Let's start by saying that I consider this to be a bug. Kerio tech support says it is "expected behavior". Either way, this is something you need to be aware of.
Here's the issue: under some circumstances, if your operating system crashes, you may end up with an empty "mailserver.cfg" file. The "mailserver.cfg" file contains the major part of your configuration. Kerio Connect can't run without it, and therefore will refuse to start upon reboot.
If you look in the directory where "mailserver.cfg" lives, you'll also find mailserver.cfg.bak. You might reasonably assume that is a backup of your configuration, and it is, but IT IS NOT NECESSARILY A CURRENT BACKUP.
If you experienced a crash that left you with a zero length "mailserver.cfg" file, you might naively assume that a quick copy of the .bak file over the empty file would fix you up. It might, but it might not.
The .bak file is only copied from mailserver.cfg upon a server restart.
Think about that. When was the last time you restarted your mailserver? I know that I restarted mine a few days ago, but that was because I did an upgrade. I don't know when I restarted before that!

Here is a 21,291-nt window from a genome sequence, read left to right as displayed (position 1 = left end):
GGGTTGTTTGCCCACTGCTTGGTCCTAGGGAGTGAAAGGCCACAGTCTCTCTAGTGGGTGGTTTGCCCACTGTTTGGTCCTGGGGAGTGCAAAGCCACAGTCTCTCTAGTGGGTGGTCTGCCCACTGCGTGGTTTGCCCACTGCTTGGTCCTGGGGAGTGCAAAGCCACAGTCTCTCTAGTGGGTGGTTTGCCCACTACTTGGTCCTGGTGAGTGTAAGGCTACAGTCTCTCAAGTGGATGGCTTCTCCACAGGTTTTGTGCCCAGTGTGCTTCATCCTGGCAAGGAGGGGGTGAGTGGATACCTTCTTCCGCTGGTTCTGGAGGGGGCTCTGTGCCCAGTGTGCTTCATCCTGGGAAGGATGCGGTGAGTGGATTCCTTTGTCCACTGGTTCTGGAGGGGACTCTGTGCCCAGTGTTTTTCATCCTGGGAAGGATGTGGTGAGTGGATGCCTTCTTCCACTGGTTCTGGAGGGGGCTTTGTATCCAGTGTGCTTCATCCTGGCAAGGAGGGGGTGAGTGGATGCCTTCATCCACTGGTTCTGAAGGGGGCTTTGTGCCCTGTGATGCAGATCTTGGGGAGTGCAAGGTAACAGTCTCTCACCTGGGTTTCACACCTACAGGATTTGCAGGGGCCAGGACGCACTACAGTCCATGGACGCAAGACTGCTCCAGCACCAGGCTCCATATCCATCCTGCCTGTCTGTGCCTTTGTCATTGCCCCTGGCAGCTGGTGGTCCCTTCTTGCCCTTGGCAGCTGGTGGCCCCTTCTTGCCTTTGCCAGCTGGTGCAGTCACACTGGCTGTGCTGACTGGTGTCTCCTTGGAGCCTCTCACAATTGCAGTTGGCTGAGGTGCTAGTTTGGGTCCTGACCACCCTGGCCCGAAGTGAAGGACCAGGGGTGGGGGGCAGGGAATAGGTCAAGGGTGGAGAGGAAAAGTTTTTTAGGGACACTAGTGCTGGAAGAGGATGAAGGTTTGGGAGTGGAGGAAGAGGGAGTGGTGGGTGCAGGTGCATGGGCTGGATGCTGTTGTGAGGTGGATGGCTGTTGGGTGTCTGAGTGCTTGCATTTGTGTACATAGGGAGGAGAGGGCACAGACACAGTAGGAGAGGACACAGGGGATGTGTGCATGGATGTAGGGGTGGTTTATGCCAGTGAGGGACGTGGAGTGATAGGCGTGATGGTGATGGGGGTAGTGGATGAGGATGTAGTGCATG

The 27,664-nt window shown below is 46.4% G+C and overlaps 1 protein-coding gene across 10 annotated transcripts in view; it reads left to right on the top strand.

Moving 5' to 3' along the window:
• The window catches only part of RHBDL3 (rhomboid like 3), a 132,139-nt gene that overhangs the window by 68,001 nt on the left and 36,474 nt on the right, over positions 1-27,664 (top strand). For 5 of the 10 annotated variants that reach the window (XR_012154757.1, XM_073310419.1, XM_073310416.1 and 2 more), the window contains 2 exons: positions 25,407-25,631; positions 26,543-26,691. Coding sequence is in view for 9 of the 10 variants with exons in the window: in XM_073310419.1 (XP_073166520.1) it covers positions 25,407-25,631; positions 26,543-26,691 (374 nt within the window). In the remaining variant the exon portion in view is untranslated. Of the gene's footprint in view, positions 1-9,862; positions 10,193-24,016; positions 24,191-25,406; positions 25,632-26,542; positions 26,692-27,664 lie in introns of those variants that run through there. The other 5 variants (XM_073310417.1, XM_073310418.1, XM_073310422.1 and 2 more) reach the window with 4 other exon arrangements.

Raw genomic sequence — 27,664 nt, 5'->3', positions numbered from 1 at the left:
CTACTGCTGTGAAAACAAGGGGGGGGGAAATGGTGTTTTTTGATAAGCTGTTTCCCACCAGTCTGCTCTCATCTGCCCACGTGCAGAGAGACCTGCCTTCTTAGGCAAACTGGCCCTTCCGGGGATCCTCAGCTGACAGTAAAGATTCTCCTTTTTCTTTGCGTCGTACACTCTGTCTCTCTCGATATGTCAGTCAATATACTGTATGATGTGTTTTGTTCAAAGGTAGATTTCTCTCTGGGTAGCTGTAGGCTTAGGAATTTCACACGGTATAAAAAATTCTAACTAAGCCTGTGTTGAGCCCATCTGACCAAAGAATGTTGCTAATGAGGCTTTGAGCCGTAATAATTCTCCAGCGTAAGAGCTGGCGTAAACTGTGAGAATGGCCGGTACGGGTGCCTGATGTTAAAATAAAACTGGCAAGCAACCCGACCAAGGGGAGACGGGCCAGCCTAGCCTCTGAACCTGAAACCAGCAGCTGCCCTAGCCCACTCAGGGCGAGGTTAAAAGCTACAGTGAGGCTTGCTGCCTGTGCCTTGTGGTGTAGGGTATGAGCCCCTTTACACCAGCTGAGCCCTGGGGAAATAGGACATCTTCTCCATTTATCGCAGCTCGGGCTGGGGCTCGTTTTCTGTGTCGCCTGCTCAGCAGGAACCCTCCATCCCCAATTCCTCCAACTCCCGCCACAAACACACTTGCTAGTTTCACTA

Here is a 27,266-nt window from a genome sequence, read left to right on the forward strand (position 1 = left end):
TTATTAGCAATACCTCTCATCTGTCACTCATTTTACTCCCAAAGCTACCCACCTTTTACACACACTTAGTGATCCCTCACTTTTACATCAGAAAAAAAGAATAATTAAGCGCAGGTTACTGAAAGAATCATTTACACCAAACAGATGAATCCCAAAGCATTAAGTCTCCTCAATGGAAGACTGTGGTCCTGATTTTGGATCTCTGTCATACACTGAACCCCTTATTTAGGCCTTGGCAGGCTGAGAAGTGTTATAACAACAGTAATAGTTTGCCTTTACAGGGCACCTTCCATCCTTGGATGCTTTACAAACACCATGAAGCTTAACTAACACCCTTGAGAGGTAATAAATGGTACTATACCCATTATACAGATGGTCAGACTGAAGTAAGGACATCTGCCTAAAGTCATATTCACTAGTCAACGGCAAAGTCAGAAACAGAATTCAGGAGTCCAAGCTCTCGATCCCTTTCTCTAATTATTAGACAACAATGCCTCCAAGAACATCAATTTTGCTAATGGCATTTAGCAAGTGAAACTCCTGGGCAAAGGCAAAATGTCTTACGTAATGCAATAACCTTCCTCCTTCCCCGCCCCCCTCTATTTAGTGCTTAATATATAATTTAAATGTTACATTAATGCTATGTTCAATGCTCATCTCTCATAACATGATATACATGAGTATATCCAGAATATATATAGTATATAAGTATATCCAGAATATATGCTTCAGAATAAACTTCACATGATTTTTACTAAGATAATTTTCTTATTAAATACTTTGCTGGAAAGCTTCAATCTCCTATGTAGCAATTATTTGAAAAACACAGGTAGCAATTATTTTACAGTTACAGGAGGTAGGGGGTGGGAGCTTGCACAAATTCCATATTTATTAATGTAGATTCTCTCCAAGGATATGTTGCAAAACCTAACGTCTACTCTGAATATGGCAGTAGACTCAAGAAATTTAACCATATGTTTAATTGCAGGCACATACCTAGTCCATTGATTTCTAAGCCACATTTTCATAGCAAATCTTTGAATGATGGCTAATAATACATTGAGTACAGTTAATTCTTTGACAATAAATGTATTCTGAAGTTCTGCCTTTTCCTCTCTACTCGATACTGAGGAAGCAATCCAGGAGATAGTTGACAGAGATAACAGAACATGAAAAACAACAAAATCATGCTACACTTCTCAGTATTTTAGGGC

If I made changes to my configuration since that upgrade, those changes are NOT in the .bak file. If I simply copied the .bak, I would not have my changes. I may not even remember what those changes were if my last restart was months ago!
Should you experience this problem, you need to recover from backup. As explained at the "kmsrecover" documentation, you'd use "./kmsrecover -m cfg" to do that.
First, I hardly think it's expected that an operating system crash should cause Kerio to create a zero length mailserver.cfg file. There may be some circumstances where that's unavoidable; for example if the computer crashed just as configuration changes were about to be written. However, under any other circumstances, I'd call that behavior a bug.
I also wonder about the purpose of the mailserver.cfg.bak file. As noted, this is a copy of mailserver.cfg as of the last restart. Under what circumstances would that have any value?
The only circumstance I can think of is where you managed to mess things up so badly that you cannot restart. That would be more than unusual, wouldn't it? I can't think of any other case where that .bak file would have any value.
I think it would make much more sense if the .bak file were written when the administrator logs out (or is logged out due to inactivity). That would make it reflect the most recent changes.
What can you do?
Because Kerio considers this expected behavior, it's not scheduled to be fixed any time soon. There is a feature request at "Automatic backup of mailserver.cfg or option to backup JUST configuration files". You can access that site from the "Suggest idea" link in your configuration Dashboard and add your vote.
Should you actually experience this issue, use kmsrecover as explained above or contact me for assistance.
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© 2013-06-05 Anthony Lawrence